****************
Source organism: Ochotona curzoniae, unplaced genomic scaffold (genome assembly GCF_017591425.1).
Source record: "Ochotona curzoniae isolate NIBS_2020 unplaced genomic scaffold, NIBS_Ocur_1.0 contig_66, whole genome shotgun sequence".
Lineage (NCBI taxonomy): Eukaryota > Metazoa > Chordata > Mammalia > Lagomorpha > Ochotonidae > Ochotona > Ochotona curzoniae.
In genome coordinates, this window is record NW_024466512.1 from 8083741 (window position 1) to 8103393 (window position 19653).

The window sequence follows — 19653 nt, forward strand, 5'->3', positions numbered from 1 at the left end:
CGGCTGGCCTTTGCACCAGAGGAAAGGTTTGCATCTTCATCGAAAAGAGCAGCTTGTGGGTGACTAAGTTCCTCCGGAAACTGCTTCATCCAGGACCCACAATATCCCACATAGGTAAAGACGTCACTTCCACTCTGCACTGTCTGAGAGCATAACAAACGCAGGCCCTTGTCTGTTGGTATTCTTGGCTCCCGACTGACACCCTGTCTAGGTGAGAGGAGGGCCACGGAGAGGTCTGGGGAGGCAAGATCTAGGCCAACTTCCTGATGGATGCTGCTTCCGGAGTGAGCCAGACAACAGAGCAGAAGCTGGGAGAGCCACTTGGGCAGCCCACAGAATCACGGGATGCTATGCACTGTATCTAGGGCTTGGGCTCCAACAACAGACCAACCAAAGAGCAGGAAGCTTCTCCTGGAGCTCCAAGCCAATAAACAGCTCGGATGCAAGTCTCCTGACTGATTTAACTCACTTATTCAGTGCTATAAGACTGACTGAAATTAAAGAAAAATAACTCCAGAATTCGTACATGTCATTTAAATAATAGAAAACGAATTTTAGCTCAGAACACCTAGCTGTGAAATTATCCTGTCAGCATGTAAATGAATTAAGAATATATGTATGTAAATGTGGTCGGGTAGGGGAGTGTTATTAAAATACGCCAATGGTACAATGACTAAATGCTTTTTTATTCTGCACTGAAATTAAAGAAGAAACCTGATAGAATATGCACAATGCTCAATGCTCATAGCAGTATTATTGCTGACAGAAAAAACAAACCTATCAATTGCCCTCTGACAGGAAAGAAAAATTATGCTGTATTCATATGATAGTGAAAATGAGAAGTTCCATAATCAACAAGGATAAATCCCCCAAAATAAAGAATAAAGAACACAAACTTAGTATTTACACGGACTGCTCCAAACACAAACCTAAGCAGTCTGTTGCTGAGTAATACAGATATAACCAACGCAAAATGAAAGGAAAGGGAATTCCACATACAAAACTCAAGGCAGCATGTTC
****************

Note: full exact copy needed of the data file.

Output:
Source organism: Ochotona curzoniae, unplaced genomic scaffold (genome assembly GCF_017591425.1).
Source record: "Ochotona curzoniae isolate NIBS_2020 unplaced genomic scaffold, NIBS_Ocur_1.0 contig_66, whole genome shotgun sequence".
Lineage (NCBI taxonomy): Eukaryota > Metazoa > Chordata > Mammalia > Lagomorpha > Ochotonidae > Ochotona > Ochotona curzoniae.
In genome coordinates, this window is record NW_024466512.1 from 8083741 (window position 1) to 8103393 (window position 19653).

The window sequence follows — 19653 nt, forward strand, 5'->3', positions numbered from 1 at the left end:
CGGCTGGCCTTTGCACCAGAGGAAAGGTTTGCATCTTCATCGAAAAGAGCAGCTTGTGGGTGACTAAGTTCCTCCGGAAACTGCTTCATCCAGGACCCACAATATCCCACATAGGTAAAGACGTCACTTCCACTCTGCACTGTCTGAGAGCATAACAAACGCAGGCCCTTGTCTGTTGGTATTCTTGGCTCCCGACTGACACCCTGTCTAGGTGAGAGGAGGGCCACGGAGAGGTCTGGGGAGGCAAGATCTAGGCCAACTTCCTGATGGATGCTGCTTCCGGAGTGAGCCAGACAACAGAGCAGAAGCTGGGAGAGCCACTTGGGCAGCCCACAGAATCACGGGATGCTATGCACTGTATCTAGGGCTTGGGCTCCAACAACAGACCAACCAAAGAGCAGGAAGCTTCTCCTGGAGCTCCAAGCCAATAAACAGCTCGGATGCAAGTCTCCTGACTGATTTAACTCACTTATTCAGTGCTATAAGACTGACTGAAATTAAAGAAAAATAACTCCAGAATTCGTACATGTCATTTAAATAATAGAAAACGAATTTTAGCTCAGAACACCTAGCTGTGAAATTATCCTGTCAGCATGTAAATGAATTAAGAATATATGTATGTAAATGTGGTCGGGTAGGGGAGTGTTATTAAAATACGCCAATGGTACAATGACTAAATGCTTTTTTATTCTGCACTGAAATTAAAGAAGAAACCTGATAGAATATGCACAATGCTCAATGCTCATAGCAGTATTATTGCTGACAGAAAAAACAAACCTATCAATTGCCCTCTGACAGGAAAGAAAAATTATGCTGTATTCATATGATAGTGAAAATGAGAAGTTCCATAATCAACAAGGATAAATCCCCCAAAATAAAGAATAAAGAACACAAACTTAGTATTTACACGGACTGCTCCAAACACAAACCTAAGCAGTCTGTTGCTGAGTAATACAGATATAACCAACGCAAAATGAAAGGAAAGGGAATTCCACATACAAAACTCAAGGCAGCATGTTC